Further increases in the number of new registrations of e-cars worldwide and the recent decision to phase out internal combustion engines in the EU from 2035 are contributing to a further acceleration of the shift towards vehicles with electric drives. This requires a rapid expansion of the charging infrastructure. In its study “Electric Vehicle Charging Shifts into High Gear”, the international management consultancy Bain & Company analyses the charging options for e-car users and shows how potential providers can successfully position themselves in the billion-dollar market of the future.
New-look petrol stations are not enough
“Tomorrow’s markets are being distributed today,” emphasises Dr. Eric Zayer, Bain partner and co-author of the study. That is why car manufacturers and suppliers as well as electricity companies, but also oil and gas groups have already started to secure the best locations together with partners and to build digital platforms. “Many companies want to participate in the boom that will start around charging infrastructure for e-cars.” In fact, according to Bain analyses, revenues in this area will rise to 40 to 55 billion euros by 2030 in Europe alone. Currently, it is 7 to 8 billion euros. Profits, in turn, are likely to be up to 5 billion euros. Turnover in the USA will be even higher. By the end of the decade, 53 to 70 billion euros are expected there (figure).
Most of the money will initially flow into the construction of fast-charging stations in congested regions. However, this should not be solely about filling stations in a new guise. “Many drivers of e-cars prefer charging at home or at work in everyday life and need fast-charging stations especially on long distances,” explains Dr. Ingo Stein, Practice Director Automotive and Mobility at Bain and co-author of the study. “Which charging options will prevail where will depend on the prevailing residential situation and national regulation, but also on the individual preferences of users and their respective driving and charging behaviour.”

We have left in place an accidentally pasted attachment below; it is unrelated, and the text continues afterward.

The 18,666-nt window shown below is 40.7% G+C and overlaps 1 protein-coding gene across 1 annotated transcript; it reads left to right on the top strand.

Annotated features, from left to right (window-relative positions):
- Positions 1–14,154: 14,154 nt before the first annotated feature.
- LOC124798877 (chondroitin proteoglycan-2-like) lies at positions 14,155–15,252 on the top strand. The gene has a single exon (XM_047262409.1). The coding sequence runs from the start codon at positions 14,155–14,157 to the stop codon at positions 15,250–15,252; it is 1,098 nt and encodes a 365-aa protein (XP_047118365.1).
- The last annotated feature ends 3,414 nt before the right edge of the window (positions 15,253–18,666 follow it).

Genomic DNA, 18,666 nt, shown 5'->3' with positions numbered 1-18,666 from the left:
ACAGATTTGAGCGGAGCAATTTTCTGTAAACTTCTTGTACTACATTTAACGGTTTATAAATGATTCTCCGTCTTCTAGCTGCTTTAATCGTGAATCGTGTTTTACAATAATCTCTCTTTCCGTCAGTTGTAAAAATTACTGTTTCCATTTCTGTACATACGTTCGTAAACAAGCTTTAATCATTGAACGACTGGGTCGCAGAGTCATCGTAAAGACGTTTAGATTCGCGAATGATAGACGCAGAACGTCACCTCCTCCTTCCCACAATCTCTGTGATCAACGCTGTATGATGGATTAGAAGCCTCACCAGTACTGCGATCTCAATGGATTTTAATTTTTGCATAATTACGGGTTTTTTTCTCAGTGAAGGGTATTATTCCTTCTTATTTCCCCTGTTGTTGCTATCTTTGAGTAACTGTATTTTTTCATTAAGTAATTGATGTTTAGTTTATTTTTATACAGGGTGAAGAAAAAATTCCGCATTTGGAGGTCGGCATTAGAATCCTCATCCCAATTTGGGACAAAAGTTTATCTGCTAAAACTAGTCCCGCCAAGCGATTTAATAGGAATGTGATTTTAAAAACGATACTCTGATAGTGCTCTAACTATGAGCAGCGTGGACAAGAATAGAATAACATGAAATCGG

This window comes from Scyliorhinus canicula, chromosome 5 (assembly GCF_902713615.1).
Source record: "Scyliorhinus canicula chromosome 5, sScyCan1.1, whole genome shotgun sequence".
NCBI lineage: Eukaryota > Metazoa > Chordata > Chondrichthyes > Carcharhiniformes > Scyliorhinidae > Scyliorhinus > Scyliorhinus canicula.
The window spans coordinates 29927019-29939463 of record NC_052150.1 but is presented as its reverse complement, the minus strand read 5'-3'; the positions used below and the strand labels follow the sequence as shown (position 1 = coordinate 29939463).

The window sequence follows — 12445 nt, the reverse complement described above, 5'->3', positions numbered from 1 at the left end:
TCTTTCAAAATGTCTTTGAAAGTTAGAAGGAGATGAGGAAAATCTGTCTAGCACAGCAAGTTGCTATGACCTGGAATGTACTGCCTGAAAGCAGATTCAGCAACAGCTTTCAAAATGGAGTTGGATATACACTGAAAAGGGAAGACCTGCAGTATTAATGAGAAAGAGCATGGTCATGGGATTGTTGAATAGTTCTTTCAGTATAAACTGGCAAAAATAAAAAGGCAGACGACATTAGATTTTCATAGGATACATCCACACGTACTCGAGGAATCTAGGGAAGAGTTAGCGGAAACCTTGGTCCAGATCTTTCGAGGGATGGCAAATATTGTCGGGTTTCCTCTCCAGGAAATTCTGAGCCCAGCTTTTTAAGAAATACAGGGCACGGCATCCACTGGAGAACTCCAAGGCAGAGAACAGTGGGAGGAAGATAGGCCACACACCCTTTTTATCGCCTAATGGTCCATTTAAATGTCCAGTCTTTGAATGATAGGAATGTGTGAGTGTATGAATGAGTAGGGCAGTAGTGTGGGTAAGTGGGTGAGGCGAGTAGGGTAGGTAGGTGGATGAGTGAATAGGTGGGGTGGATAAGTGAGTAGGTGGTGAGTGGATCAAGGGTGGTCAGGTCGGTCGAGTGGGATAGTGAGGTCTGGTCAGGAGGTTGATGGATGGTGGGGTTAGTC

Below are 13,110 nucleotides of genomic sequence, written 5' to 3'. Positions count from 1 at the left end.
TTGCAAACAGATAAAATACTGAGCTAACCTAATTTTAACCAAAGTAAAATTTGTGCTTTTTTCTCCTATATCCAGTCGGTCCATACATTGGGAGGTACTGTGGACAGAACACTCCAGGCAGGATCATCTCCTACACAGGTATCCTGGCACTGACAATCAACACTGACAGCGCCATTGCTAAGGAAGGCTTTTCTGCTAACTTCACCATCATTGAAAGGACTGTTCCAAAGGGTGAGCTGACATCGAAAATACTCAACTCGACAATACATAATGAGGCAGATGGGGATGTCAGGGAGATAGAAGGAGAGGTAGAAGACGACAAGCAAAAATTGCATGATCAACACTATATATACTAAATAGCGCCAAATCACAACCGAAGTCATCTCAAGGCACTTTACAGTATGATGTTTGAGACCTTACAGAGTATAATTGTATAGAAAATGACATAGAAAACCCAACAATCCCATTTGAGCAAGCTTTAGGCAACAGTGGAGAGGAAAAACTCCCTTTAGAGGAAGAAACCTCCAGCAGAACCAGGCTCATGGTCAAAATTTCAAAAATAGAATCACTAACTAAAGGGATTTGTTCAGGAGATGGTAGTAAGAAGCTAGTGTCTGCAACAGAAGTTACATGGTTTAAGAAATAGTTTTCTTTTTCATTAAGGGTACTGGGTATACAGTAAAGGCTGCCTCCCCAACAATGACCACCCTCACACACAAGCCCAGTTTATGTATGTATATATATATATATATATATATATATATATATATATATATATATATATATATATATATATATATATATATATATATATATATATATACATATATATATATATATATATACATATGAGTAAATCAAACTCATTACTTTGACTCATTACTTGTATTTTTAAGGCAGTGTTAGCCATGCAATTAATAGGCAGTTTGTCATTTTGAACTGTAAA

E-vehicles become energy storage and dispensers
In the medium term, those solutions that link vehicle charging with next-generation smart energy services will be of great importance. Such smart energy services should already account for about one third of global profits in 2030. The focus is on so-called vehicle-to-grid and vehicle-to-home concepts. In essence, this means that vehicles not only draw electricity from the grid, but can also store it and release it again. “The batteries of electric vehicles will develop into an important intermediate storage device to balance supply and demand in the strongly fluctuating renewable power generation,” says Stein.
Pioneers develop clear action scenarios
In Bain’s view, five different charging options will play a central role in the expansion of the corresponding infrastructure, which in turn will necessitate suitable business models: charging on the move. Setting up fast-charging stations requires high investments, which can amount to up to 150,000 euros. In order for the stations to meet with broad acceptance and thus pay off, a reliable and rapid charging process, well-chosen locations as well as additional services, such as WiFi or a roof, are required. Charging at the destination. Even at high-traffic locations such as supermarkets and restaurants, trouble-free charging at the appropriate speed at competitive prices must be guaranteed. Charging at home. Easy installation of the charging solution at home as well as attractive tariffs in combination with an electricity contract and smart home offers are important prerequisites for home owners to increasingly opt for e-vehicles. Charging at the workplace. Many employers are likely to make this possible for their employees in just a few years. To score as a provider, simple operating models and favourable prices are needed. Smart Energy Services. Energy companies will rely on providers of smart energy services that can give them reliable access to a large number of parked vehicles. The greatest potential is around offices and factories as well as in residential areas.
Bain partner Zayer sums up: “Regardless of the currently rising electricity costs, the trend towards battery electric vehicles is unbroken. Anyone who wants to invest in the ecosystem around the charging infrastructure for e-cars must analyse the market in detail, identify opportunities and develop concrete action scenarios.” And he adds: “The winners will be those who recognise early on which drivers will use which charging points in the future and which services they can expect there.” www.bain.com